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Ukrainian Women Make Strides toward Political Engagement, but Barriers Remain

Kateryna Odarchenko

BY KATERYNA ODARCHENKO

Ukrainian legislation upholds women’s rights, and specifically opens up opportunities for women (as well as men) to participate in the political life of the nation at high levels. But the country is far from achieving gender equality, both in daily life and in the political arena. In part, some entrenched stereotypes and administrative obstacles prevent Ukrainians from achieving equality between men and women. Societal perceptions of women in politics are positive; however, the results of the 2021 local elections demonstrate differences in trust in women politicians between urban and rural areas. An outstanding question is how to reframe Ukrainian society and the political system in a way that would advance gender equality in Ukraine writ large.

Gender Inequality in Domestic Affairs
First, a bit of background. As is true in most societies around the world, women are by far the more frequent victims of domestic violence than men, and many instances of domestic violence go unreported. Ukrainian women also earn less than men doing the same type of work, having to overcome a salary gap of almost 20 percent—when they are able to access the jobs. For Ukraine still preserves a category of “non-female professions” from which women are proscribed, including work underground, in mines, and in certain “limited access” positions with the Armed Forces of Ukraine, though women are allowed in combat positions.

In addition to these examples of incomplete equality, gender stereotypes are still powerful influencers in Ukrainian society. This point was made starkly in a Razumkov Centre survey conducted in March 2020, according to which 83 percent of respondents thought that a woman’s most important task was to take care of her home and family, whereas 75 percent considered that a man’s most important mission was to earn money. Further, 78 percent thought that women were more likely than men to be guided by emotions in making decisions.

Nonetheless, according to the Global Gender Gap Index 2020, Ukraine has closed 72 percent of the gender gap in the past three years, placing it among the top third of countries. This survey is based on a comparison of women and men in such categories as economic participation and opportunities (labor force participation, wage equality for similar work, income), educational attainment (literacy, enrollment in education), health and survival (sex ratio at birth and healthy life expectancy), and political empowerment (women in politics). For comparison, the top five countries on the Global Gender Gap rating have closed at least 80 percent of the gap, with Iceland, number one, having closed 82 percent of its gender gap. Both legislation and activism have contributed to Ukraine’s progress, and a greater involvement of women in politics should see continuing erosion of the gap.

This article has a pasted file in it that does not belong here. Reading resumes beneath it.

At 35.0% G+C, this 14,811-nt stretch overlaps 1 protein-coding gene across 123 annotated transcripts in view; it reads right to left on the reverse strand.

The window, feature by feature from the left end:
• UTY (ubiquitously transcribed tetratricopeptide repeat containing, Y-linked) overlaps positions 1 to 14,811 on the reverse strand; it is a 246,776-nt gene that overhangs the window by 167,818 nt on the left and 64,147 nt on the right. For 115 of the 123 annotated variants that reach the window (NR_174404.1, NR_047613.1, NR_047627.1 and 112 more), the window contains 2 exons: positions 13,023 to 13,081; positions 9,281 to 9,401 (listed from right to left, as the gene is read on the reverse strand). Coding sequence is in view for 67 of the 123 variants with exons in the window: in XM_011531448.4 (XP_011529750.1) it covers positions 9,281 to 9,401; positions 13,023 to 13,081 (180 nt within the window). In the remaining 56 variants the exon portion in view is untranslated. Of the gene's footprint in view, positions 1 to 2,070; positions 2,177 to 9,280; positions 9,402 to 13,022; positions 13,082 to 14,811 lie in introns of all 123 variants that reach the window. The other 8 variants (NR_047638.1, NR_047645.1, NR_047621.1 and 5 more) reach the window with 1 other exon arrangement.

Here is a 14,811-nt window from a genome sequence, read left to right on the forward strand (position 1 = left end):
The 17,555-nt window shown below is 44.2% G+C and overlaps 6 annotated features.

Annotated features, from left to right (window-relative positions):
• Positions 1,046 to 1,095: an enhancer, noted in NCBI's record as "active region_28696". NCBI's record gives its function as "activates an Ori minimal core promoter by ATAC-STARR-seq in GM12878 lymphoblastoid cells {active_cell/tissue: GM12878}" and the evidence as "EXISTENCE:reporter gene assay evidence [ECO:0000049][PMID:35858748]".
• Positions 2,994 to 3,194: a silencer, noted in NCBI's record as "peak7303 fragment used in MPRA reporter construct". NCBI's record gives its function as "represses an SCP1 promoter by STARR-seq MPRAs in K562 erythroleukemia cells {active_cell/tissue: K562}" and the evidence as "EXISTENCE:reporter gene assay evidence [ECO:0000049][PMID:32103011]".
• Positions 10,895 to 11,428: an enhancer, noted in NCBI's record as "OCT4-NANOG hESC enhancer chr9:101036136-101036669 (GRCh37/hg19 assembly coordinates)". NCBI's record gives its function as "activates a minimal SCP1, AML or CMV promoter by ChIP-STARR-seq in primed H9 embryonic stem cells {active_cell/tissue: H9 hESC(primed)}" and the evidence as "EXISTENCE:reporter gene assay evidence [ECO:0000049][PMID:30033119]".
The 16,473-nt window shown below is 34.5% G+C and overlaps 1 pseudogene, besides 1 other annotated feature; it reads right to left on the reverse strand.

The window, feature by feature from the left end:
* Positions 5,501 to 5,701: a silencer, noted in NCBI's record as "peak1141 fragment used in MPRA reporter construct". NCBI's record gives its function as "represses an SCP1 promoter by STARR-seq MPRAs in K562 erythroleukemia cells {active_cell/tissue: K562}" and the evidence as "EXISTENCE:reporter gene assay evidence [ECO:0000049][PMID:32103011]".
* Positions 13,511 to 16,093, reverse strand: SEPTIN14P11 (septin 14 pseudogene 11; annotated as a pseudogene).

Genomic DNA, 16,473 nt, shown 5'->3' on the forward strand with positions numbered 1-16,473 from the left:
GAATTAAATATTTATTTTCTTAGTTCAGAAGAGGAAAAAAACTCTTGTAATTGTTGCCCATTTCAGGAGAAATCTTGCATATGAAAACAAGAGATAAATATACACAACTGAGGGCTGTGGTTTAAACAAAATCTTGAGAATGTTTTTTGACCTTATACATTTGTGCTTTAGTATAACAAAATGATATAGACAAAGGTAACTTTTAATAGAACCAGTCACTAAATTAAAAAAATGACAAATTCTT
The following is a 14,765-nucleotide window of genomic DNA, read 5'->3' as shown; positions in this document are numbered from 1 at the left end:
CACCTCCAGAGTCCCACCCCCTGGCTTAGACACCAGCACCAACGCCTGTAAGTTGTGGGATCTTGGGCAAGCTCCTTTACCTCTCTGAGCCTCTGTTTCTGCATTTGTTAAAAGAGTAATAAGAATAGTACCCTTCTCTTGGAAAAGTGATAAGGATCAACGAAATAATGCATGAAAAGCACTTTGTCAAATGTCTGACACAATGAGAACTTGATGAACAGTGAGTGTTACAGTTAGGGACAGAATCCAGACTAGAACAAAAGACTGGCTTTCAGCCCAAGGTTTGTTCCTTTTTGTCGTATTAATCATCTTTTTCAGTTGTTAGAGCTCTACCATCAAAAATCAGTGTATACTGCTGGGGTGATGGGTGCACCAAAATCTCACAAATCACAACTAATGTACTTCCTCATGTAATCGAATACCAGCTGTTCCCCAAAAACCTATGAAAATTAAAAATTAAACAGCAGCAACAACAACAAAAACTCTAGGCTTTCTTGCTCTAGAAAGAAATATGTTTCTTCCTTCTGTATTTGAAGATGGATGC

Women in Ukrainian Politics
The representation of women in Ukrainian politics is advancing slowly, though much remains to be done. The first convocation of parliament in independent Ukraine (1990–94) seated only twelve women (about 2.5 percent); the remaining 463 MPs were men. Nearly every convocation since then has seen a slight uptick in women MPs, bringing their share to 12 percent in the eighth convocation (2014–19). With the arrival of the Servant of the People party and Volodymyr Zelensky’s election to the presidency, the situation began to improve. In the current, ninth Verkhovna Rada, more than 20 percent of seats are held by women. And the effect has not been limited to the central government in Kyiv.